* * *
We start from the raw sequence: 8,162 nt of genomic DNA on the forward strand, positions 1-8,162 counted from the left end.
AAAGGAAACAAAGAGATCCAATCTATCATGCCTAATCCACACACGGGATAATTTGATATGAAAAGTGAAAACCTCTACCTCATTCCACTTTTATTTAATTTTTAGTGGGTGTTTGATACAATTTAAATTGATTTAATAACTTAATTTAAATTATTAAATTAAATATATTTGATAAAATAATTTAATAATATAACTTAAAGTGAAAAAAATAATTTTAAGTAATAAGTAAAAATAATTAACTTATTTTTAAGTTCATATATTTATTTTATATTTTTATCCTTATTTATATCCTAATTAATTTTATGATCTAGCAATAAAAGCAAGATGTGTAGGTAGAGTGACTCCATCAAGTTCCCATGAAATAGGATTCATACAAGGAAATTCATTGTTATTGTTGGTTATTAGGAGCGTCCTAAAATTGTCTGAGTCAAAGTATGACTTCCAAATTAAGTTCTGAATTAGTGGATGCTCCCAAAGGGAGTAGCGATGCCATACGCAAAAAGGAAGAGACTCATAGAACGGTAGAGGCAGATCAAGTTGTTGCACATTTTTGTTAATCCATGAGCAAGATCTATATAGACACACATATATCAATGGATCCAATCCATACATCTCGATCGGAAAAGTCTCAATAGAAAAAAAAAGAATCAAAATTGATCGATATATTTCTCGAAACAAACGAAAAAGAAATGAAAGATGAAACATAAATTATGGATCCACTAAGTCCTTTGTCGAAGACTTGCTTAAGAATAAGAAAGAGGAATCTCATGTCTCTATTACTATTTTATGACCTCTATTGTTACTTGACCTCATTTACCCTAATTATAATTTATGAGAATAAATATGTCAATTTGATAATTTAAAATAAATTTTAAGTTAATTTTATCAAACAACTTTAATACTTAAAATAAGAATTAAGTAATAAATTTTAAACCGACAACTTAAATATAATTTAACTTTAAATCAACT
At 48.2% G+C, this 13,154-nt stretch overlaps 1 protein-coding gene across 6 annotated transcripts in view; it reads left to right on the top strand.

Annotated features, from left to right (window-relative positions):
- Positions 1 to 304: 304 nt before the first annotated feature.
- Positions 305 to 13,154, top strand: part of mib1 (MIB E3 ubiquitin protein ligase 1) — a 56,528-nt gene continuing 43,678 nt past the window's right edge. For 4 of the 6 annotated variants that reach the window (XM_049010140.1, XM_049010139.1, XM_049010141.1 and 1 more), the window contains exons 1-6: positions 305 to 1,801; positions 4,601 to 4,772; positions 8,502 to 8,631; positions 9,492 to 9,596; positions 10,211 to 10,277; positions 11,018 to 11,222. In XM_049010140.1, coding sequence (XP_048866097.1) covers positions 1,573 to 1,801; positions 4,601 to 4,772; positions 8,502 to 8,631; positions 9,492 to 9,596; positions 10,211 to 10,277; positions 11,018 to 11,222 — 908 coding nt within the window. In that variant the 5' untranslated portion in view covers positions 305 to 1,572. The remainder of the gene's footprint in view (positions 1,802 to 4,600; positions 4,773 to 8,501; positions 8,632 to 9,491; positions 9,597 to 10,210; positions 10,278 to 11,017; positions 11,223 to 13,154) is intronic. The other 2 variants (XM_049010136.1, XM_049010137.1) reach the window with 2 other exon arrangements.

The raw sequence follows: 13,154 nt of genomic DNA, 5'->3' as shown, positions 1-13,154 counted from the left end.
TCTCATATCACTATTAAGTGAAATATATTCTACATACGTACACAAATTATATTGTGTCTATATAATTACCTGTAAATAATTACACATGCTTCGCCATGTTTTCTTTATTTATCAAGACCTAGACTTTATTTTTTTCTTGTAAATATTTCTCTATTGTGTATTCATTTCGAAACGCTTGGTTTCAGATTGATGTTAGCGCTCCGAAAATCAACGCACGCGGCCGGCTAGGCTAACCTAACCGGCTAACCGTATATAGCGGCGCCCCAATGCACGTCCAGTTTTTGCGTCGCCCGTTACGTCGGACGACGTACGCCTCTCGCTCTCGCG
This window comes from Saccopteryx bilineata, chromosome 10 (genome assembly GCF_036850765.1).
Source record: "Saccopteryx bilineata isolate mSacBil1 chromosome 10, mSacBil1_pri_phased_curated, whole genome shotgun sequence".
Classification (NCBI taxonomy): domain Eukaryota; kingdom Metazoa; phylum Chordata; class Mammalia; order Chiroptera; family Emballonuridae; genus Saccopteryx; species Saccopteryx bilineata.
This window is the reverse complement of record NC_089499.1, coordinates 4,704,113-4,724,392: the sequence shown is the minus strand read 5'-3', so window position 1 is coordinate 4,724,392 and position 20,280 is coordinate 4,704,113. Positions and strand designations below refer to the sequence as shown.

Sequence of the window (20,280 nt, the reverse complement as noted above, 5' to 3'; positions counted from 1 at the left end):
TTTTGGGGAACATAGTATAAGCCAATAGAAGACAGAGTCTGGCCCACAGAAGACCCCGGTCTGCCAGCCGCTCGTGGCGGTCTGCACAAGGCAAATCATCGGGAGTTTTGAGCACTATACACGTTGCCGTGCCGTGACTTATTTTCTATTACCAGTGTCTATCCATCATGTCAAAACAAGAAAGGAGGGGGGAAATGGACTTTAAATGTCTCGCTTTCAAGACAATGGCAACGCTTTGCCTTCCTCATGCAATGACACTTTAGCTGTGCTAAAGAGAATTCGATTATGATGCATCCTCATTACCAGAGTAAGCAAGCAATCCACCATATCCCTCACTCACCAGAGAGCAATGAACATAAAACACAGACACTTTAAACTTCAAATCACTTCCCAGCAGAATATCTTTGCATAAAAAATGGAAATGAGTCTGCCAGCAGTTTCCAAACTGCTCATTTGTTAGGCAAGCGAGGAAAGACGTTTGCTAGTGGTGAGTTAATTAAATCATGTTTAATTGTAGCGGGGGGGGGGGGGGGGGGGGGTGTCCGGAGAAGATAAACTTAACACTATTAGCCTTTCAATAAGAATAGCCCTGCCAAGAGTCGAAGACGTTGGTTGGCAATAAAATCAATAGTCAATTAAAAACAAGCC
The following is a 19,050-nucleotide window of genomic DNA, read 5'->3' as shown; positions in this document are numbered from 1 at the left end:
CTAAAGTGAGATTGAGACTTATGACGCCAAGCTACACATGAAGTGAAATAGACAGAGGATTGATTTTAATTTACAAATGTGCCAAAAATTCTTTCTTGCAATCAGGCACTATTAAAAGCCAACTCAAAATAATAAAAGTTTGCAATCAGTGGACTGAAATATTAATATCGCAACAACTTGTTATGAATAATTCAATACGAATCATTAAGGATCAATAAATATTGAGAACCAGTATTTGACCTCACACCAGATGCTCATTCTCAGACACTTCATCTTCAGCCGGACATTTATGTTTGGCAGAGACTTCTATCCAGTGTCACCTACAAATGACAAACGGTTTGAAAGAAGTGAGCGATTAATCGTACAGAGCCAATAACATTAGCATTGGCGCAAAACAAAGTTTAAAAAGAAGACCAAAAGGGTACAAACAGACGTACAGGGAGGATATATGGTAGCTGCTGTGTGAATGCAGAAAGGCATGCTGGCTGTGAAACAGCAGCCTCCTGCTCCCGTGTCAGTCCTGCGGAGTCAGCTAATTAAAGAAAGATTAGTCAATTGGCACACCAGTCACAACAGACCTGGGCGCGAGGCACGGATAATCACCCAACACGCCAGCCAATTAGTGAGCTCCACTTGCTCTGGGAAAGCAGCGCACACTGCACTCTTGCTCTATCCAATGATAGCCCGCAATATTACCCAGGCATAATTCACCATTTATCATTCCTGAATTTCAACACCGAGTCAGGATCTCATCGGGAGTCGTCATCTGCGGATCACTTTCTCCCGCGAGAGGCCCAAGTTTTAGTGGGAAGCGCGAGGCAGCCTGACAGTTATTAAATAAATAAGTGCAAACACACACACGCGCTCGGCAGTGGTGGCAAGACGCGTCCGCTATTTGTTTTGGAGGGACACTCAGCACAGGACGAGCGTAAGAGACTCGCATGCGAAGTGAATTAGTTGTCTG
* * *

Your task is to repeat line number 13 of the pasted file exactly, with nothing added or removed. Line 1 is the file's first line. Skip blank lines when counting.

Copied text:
Sequence of the window (20,280 nt, the reverse complement as noted above, 5' to 3'; positions counted from 1 at the left end):